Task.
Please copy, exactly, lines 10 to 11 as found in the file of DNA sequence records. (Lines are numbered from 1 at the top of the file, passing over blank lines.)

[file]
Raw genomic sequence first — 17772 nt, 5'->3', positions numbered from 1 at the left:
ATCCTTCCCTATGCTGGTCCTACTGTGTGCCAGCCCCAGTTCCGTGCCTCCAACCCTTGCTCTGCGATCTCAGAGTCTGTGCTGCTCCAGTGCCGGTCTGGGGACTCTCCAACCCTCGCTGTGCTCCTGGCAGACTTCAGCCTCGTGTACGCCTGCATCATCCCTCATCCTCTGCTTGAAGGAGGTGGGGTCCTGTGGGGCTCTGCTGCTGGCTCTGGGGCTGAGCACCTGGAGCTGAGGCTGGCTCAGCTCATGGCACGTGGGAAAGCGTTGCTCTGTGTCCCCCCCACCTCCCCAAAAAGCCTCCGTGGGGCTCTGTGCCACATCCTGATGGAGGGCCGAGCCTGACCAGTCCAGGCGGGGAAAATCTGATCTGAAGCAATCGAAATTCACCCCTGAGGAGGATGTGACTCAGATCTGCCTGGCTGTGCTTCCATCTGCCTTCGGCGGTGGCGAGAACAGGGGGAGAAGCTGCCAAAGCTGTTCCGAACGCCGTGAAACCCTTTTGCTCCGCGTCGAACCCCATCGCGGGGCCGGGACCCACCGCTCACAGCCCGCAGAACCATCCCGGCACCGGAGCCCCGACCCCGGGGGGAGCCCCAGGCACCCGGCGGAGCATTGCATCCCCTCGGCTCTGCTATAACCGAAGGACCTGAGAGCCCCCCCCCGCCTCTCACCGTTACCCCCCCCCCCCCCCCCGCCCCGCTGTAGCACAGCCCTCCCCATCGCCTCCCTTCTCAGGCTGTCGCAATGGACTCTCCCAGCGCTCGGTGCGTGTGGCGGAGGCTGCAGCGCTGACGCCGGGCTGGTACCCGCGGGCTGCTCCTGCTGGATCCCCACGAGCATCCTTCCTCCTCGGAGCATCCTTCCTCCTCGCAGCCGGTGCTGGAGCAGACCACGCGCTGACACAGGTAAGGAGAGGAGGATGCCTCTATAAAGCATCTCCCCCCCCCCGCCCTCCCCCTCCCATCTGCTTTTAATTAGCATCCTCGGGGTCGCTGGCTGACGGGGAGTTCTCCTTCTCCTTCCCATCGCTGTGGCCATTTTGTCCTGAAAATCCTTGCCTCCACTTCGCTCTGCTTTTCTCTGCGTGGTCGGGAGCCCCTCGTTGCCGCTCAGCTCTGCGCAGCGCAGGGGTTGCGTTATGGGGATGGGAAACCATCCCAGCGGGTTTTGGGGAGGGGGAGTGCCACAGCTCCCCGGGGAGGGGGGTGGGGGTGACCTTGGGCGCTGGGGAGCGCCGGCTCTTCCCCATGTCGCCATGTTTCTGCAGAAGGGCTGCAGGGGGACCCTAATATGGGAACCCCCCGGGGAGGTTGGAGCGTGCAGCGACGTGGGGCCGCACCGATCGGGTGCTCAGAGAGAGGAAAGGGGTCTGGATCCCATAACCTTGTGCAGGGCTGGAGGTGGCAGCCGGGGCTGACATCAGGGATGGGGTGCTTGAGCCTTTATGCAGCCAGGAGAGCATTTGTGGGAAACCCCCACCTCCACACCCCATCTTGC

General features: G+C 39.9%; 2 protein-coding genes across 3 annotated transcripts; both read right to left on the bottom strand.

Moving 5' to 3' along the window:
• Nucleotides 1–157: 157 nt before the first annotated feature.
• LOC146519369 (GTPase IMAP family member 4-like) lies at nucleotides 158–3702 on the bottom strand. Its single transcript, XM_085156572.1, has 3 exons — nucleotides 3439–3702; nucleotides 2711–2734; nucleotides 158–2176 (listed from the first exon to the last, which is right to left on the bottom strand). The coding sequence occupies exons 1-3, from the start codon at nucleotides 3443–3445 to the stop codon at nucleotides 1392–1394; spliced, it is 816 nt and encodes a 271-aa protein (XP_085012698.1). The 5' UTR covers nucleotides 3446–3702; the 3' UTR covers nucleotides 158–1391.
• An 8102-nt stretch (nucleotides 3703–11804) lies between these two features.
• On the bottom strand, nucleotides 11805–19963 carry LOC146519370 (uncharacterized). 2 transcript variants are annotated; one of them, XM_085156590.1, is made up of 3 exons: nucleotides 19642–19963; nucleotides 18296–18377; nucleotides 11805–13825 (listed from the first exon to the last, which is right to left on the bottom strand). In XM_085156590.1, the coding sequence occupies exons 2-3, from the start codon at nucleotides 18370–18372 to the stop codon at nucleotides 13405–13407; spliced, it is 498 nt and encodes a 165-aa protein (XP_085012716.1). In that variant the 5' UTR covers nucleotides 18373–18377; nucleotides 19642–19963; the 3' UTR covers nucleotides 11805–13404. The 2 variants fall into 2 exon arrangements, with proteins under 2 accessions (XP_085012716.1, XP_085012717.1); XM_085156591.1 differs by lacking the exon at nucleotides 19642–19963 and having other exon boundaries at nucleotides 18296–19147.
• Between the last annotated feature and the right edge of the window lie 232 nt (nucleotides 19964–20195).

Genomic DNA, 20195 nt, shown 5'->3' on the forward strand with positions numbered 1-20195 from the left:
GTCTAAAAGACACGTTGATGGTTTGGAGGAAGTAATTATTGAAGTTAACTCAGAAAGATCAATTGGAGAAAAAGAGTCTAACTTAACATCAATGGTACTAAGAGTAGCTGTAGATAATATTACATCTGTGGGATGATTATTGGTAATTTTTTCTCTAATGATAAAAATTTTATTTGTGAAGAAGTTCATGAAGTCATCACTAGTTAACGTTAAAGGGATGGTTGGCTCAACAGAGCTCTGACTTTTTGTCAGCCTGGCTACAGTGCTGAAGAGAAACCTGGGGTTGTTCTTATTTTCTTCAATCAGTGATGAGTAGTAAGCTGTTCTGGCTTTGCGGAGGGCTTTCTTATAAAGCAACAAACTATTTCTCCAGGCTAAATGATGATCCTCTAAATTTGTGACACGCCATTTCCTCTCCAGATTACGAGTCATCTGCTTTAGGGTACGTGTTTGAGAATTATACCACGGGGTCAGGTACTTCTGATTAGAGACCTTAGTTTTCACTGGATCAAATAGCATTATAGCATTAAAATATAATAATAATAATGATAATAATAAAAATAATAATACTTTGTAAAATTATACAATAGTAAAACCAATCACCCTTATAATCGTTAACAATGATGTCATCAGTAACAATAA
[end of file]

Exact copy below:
Genomic DNA, 20195 nt, shown 5'->3' on the forward strand with positions numbered 1-20195 from the left:
GTCTAAAAGACACGTTGATGGTTTGGAGGAAGTAATTATTGAAGTTAACTCAGAAAGATCAATTGGAGAAAAAGAGTCTAACTTAACATCAATGGTACTAAGAGTAGCTGTAGATAATATTACATCTGTGGGATGATTATTGGTAATTTTTTCTCTAATGATAAAAATTTTATTTGTGAAGAAGTTCATGAAGTCATCACTAGTTAACGTTAAAGGGATGGTTGGCTCAACAGAGCTCTGACTTTTTGTCAGCCTGGCTACAGTGCTGAAGAGAAACCTGGGGTTGTTCTTATTTTCTTCAATCAGTGATGAGTAGTAAGCTGTTCTGGCTTTGCGGAGGGCTTTCTTATAAAGCAACAAACTATTTCTCCAGGCTAAATGATGATCCTCTAAATTTGTGACACGCCATTTCCTCTCCAGATTACGAGTCATCTGCTTTAGGGTACGTGTTTGAGAATTATACCACGGGGTCAGGTACTTCTGATTAGAGACCTTAGTTTTCACTGGATCAAATAGCATTATAGCATTAAAATATAATAATAATAATGATAATAATAAAAATAATAATACTTTGTAAAATTATACAATAGTAAAACCAATCACCCTTATAATCGTTAACAATGATGTCATCAGTAACAATAA